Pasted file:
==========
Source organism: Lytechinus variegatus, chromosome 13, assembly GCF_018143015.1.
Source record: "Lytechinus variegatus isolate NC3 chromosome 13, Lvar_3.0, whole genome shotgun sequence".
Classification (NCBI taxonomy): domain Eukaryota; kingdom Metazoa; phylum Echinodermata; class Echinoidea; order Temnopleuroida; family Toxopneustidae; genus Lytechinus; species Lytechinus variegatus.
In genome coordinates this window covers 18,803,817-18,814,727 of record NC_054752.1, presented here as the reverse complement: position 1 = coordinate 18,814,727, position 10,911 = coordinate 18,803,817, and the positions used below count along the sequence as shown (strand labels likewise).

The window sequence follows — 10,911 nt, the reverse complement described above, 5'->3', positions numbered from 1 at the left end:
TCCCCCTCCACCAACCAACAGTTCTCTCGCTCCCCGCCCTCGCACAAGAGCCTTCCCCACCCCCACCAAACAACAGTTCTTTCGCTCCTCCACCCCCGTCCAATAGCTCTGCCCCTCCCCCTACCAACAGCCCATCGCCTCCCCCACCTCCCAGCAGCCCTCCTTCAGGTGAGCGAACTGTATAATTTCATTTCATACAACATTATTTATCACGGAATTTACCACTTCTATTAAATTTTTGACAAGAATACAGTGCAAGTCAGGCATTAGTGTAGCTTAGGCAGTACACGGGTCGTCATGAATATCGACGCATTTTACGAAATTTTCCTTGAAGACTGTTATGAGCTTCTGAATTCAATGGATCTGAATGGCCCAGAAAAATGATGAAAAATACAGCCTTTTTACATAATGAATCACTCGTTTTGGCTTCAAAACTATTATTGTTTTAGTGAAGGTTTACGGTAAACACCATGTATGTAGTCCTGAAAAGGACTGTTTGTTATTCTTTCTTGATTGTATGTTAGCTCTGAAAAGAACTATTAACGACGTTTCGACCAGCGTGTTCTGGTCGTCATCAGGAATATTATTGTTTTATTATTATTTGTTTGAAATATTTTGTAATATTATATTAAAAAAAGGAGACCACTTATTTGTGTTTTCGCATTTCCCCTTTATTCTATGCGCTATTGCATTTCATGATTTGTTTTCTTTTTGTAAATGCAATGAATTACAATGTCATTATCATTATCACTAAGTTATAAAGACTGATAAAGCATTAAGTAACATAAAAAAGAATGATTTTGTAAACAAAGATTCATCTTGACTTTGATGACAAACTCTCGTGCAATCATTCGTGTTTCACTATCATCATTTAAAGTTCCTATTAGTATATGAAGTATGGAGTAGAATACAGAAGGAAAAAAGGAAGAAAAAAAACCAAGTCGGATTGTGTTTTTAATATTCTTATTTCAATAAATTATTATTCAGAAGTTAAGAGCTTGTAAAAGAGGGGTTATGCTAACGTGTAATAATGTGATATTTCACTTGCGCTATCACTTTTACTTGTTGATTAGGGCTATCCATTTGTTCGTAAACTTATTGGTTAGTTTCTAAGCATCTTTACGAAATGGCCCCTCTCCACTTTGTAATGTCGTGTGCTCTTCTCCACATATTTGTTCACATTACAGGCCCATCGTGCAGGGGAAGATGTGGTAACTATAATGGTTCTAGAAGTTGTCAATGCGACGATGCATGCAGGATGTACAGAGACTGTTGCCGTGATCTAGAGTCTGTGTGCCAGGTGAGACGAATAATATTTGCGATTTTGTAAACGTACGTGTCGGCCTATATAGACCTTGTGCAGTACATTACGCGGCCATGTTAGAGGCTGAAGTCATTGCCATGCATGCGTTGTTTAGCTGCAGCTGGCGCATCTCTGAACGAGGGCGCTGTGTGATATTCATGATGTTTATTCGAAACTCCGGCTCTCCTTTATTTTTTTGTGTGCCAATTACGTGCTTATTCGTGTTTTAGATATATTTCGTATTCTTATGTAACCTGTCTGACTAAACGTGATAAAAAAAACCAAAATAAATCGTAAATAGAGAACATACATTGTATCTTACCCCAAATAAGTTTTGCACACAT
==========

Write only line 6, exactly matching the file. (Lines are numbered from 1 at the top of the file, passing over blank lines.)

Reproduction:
TCCCCCTCCACCAACCAACAGTTCTCTCGCTCCCCGCCCTCGCACAAGAGCCTTCCCCACCCCCACCAAACAACAGTTCTTTCGCTCCTCCACCCCCGTCCAATAGCTCTGCCCCTCCCCCTACCAACAGCCCATCGCCTCCCCCACCTCCCAGCAGCCCTCCTTCAGGTGAGCGAACTGTATAATTTCATTTCATACAACATTATTTATCACGGAATTTACCACTTCTATTAAATTTTTGACAAGAATACAGTGCAAGTCAGGCATTAGTGTAGCTTAGGCAGTACACGGGTCGTCATGAATATCGACGCATTTTACGAAATTTTCCTTGAAGACTGTTATGAGCTTCTGAATTCAATGGATCTGAATGGCCCAGAAAAATGATGAAAAATACAGCCTTTTTACATAATGAATCACTCGTTTTGGCTTCAAAACTATTATTGTTTTAGTGAAGGTTTACGGTAAACACCATGTATGTAGTCCTGAAAAGGACTGTTTGTTATTCTTTCTTGATTGTATGTTAGCTCTGAAAAGAACTATTAACGACGTTTCGACCAGCGTGTTCTGGTCGTCATCAGGAATATTATTGTTTTATTATTATTTGTTTGAAATATTTTGTAATATTATATTAAAAAAAGGAGACCACTTATTTGTGTTTTCGCATTTCCCCTTTATTCTATGCGCTATTGCATTTCATGATTTGTTTTCTTTTTGTAAATGCAATGAATTACAATGTCATTATCATTATCACTAAGTTATAAAGACTGATAAAGCATTAAGTAACATAAAAAAGAATGATTTTGTAAACAAAGATTCATCTTGACTTTGATGACAAACTCTCGTGCAATCATTCGTGTTTCACTATCATCATTTAAAGTTCCTATTAGTATATGAAGTATGGAGTAGAATACAGAAGGAAAAAAGGAAGAAAAAAAACCAAGTCGGATTGTGTTTTTAATATTCTTATTTCAATAAATTATTATTCAGAAGTTAAGAGCTTGTAAAAGAGGGGTTATGCTAACGTGTAATAATGTGATATTTCACTTGCGCTATCACTTTTACTTGTTGATTAGGGCTATCCATTTGTTCGTAAACTTATTGGTTAGTTTCTAAGCATCTTTACGAAATGGCCCCTCTCCACTTTGTAATGTCGTGTGCTCTTCTCCACATATTTGTTCACATTACAGGCCCATCGTGCAGGGGAAGATGTGGTAACTATAATGGTTCTAGAAGTTGTCAATGCGACGATGCATGCAGGATGTACAGAGACTGTTGCCGTGATCTAGAGTCTGTGTGCCAGGTGAGACGAATAATATTTGCGATTTTGTAAACGTACGTGTCGGCCTATATAGACCTTGTGCAGTACATTACGCGGCCATGTTAGAGGCTGAAGTCATTGCCATGCATGCGTTGTTTAGCTGCAGCTGGCGCATCTCTGAACGAGGGCGCTGTGTGATATTCATGATGTTTATTCGAAACTCCGGCTCTCCTTTATTTTTTTGTGTGCCAATTACGTGCTTATTCGTGTTTTAGATATATTTCGTATTCTTATGTAACCTGTCTGACTAAACGTGATAAAAAAAACCAAAATAAATCGTAAATAGAGAACATACATTGTATCTTACCCCAAATAAGTTTTGCACACAT